Tips For Coping With Relationship Shock

 Coping With Relationship Shock

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There are many ways you may experience a sudden and unexpected shock in your relationships, both familial and romantic. This could be a falling out, a breakup, or even something much worse, like illness and death.

Regardless of what happens, it can be challenging to deal with, especially if you do not expect it. Your immediate instinct is to run and hide and never come out again, but this isn’t always the right way to do so. You must learn to overcome it, so here are four tips for coping with relationship shock.

Allow Yourself to Calm Down
When encountering shock, you will feel the urge to lash out. You might throw something or scream or do anything that will make you feel better. You might find yourself searching “how to get a married man to leave his wife” or “how can I make him stay”. This is just your fight response kicking in, and while it can be tempting, you should try to avoid it.

Instead, take a few deep breaths and allow your head to clear. Learning lousy news can often make us do silly things no matter where we are, so it’s vital to give yourself the chance to relax and process what has happened.

Consider Your Options
Once you have calmed down, there is a chance for you to consider your options. This will depend on the type of shock you have experienced. If it is a sudden breakup, you can decide whether you want to reflect or dive back into single life. If it is an injury or even accidental death, you can consider legal assistance and request a free appraisal of your case to give you closure.

Of course, there are unique ways for everybody to cope with a sudden shock, and all cases will be different. But as long as you have some idea, the next steps won’t be as intimidating.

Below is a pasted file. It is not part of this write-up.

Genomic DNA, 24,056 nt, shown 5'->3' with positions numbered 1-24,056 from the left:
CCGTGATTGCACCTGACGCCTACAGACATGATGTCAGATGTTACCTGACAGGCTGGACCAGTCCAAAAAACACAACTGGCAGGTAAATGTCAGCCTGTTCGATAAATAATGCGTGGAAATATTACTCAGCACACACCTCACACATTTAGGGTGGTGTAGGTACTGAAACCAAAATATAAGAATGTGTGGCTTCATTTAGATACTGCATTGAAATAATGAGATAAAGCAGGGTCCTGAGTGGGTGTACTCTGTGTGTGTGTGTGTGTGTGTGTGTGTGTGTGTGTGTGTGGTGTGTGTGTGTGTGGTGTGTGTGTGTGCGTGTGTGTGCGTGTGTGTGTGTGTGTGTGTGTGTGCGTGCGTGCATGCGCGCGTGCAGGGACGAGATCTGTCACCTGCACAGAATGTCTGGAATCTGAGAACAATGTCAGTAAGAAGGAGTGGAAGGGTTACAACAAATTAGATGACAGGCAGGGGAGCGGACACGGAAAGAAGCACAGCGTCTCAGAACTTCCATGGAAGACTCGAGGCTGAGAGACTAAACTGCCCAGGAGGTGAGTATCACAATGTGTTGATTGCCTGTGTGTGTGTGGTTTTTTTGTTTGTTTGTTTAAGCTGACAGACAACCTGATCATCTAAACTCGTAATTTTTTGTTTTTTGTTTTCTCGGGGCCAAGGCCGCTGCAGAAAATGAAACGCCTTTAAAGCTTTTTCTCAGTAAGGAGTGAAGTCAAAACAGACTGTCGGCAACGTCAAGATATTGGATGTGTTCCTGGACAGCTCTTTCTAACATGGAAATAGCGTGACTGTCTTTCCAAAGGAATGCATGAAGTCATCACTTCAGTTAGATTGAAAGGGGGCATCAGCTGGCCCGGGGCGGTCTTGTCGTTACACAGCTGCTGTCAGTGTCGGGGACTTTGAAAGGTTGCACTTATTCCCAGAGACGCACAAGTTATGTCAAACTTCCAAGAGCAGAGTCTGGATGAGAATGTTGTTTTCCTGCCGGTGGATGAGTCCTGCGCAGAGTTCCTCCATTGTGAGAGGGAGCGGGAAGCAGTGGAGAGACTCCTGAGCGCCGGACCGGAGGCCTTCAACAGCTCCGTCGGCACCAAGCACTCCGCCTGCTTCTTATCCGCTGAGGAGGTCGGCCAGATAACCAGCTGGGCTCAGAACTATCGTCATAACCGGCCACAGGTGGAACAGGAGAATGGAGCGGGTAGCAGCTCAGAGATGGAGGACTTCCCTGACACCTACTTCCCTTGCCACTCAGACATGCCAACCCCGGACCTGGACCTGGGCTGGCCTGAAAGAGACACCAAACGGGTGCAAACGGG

Reach Out to Someone
It’s no good wallowing inside your head, as this will cause you to overthink everything. You will wonder where you went wrong or what you could have done to save the person or the relationship. This is a natural thing to do, but this doesn’t mean it is entirely useful.

Reaching out to friends, family, or professionals will give you a way to vocalize your concern. The person you speak to doesn’t even need to say anything. They can just be there to listen.

Take It Slow
You are not expected to get better overnight, even if you have the closure that you want or have found a way to distract yourself. It’s also not ideal to rush too quickly into something that may not be right for you.

It is best to cope with sudden shock in your way and at your own pace. This will allow you to heal better and avoid feeling overwhelmed in your future. With this, you will not close up or avoid putting yourself out there again.

Overcoming Shock and Moving On
The idea of overcoming your shock and moving on is not something you should do straight away. It could take years before you are finally at peace with what happened. This doesn’t mean you can’t take the appropriate steps to cope with the shock so you can feel more prepared to face the rest of the world.

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Earle Dutton

Earle Dutton

Earle Dutton is the Chief Blogger and Editor of He founded in 2013 to provide information about LGBTQ friendly events of interest, and to support LGBTQ entertainers and supportive artists who visit our community. Earle is a successful businessman in the Pacific Northwest with a long history of support for and involvement in, the Northwest LGBTQ community. His personal interests include: music, theater, pets, culinary arts and technology.

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